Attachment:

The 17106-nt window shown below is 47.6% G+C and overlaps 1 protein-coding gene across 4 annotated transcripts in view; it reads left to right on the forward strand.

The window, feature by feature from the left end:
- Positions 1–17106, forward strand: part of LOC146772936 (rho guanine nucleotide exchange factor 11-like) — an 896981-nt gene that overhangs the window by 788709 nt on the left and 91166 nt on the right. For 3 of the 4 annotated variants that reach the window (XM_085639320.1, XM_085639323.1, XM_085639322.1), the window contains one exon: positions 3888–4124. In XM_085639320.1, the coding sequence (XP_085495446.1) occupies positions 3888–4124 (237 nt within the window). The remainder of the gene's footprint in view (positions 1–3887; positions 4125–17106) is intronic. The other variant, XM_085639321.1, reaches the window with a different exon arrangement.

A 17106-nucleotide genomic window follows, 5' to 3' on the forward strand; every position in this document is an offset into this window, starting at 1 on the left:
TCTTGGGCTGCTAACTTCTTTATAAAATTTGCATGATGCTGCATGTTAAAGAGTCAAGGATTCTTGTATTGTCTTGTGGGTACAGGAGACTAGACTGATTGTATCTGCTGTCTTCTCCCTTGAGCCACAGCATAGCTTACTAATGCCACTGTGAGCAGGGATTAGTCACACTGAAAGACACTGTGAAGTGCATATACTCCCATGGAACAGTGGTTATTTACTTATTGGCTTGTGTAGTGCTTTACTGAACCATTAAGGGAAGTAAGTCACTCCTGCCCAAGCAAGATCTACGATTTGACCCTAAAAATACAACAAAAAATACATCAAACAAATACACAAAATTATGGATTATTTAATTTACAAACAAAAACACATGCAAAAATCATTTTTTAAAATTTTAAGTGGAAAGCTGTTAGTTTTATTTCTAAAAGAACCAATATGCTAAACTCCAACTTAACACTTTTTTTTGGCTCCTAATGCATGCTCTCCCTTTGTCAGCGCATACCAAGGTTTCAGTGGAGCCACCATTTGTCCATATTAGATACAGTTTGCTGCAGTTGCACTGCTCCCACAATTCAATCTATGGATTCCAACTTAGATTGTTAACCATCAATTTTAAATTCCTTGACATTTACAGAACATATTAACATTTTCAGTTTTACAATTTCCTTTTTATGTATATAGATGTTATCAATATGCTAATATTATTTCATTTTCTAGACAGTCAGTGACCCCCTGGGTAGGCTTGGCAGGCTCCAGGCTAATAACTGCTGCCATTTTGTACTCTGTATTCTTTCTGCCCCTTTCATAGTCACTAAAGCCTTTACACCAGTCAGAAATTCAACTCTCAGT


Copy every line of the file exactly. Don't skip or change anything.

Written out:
The 17106-nt window shown below is 47.6% G+C and overlaps 1 protein-coding gene across 4 annotated transcripts in view; it reads left to right on the forward strand.

The window, feature by feature from the left end:
- Positions 1–17106, forward strand: part of LOC146772936 (rho guanine nucleotide exchange factor 11-like) — an 896981-nt gene that overhangs the window by 788709 nt on the left and 91166 nt on the right. For 3 of the 4 annotated variants that reach the window (XM_085639320.1, XM_085639323.1, XM_085639322.1), the window contains one exon: positions 3888–4124. In XM_085639320.1, the coding sequence (XP_085495446.1) occupies positions 3888–4124 (237 nt within the window). The remainder of the gene's footprint in view (positions 1–3887; positions 4125–17106) is intronic. The other variant, XM_085639321.1, reaches the window with a different exon arrangement.

A 17106-nucleotide genomic window follows, 5' to 3' on the forward strand; every position in this document is an offset into this window, starting at 1 on the left:
TCTTGGGCTGCTAACTTCTTTATAAAATTTGCATGATGCTGCATGTTAAAGAGTCAAGGATTCTTGTATTGTCTTGTGGGTACAGGAGACTAGACTGATTGTATCTGCTGTCTTCTCCCTTGAGCCACAGCATAGCTTACTAATGCCACTGTGAGCAGGGATTAGTCACACTGAAAGACACTGTGAAGTGCATATACTCCCATGGAACAGTGGTTATTTACTTATTGGCTTGTGTAGTGCTTTACTGAACCATTAAGGGAAGTAAGTCACTCCTGCCCAAGCAAGATCTACGATTTGACCCTAAAAATACAACAAAAAATACATCAAACAAATACACAAAATTATGGATTATTTAATTTACAAACAAAAACACATGCAAAAATCATTTTTTAAAATTTTAAGTGGAAAGCTGTTAGTTTTATTTCTAAAAGAACCAATATGCTAAACTCCAACTTAACACTTTTTTTTGGCTCCTAATGCATGCTCTCCCTTTGTCAGCGCATACCAAGGTTTCAGTGGAGCCACCATTTGTCCATATTAGATACAGTTTGCTGCAGTTGCACTGCTCCCACAATTCAATCTATGGATTCCAACTTAGATTGTTAACCATCAATTTTAAATTCCTTGACATTTACAGAACATATTAACATTTTCAGTTTTACAATTTCCTTTTTATGTATATAGATGTTATCAATATGCTAATATTATTTCATTTTCTAGACAGTCAGTGACCCCCTGGGTAGGCTTGGCAGGCTCCAGGCTAATAACTGCTGCCATTTTGTACTCTGTATTCTTTCTGCCCCTTTCATAGTCACTAAAGCCTTTACACCAGTCAGAAATTCAACTCTCAGT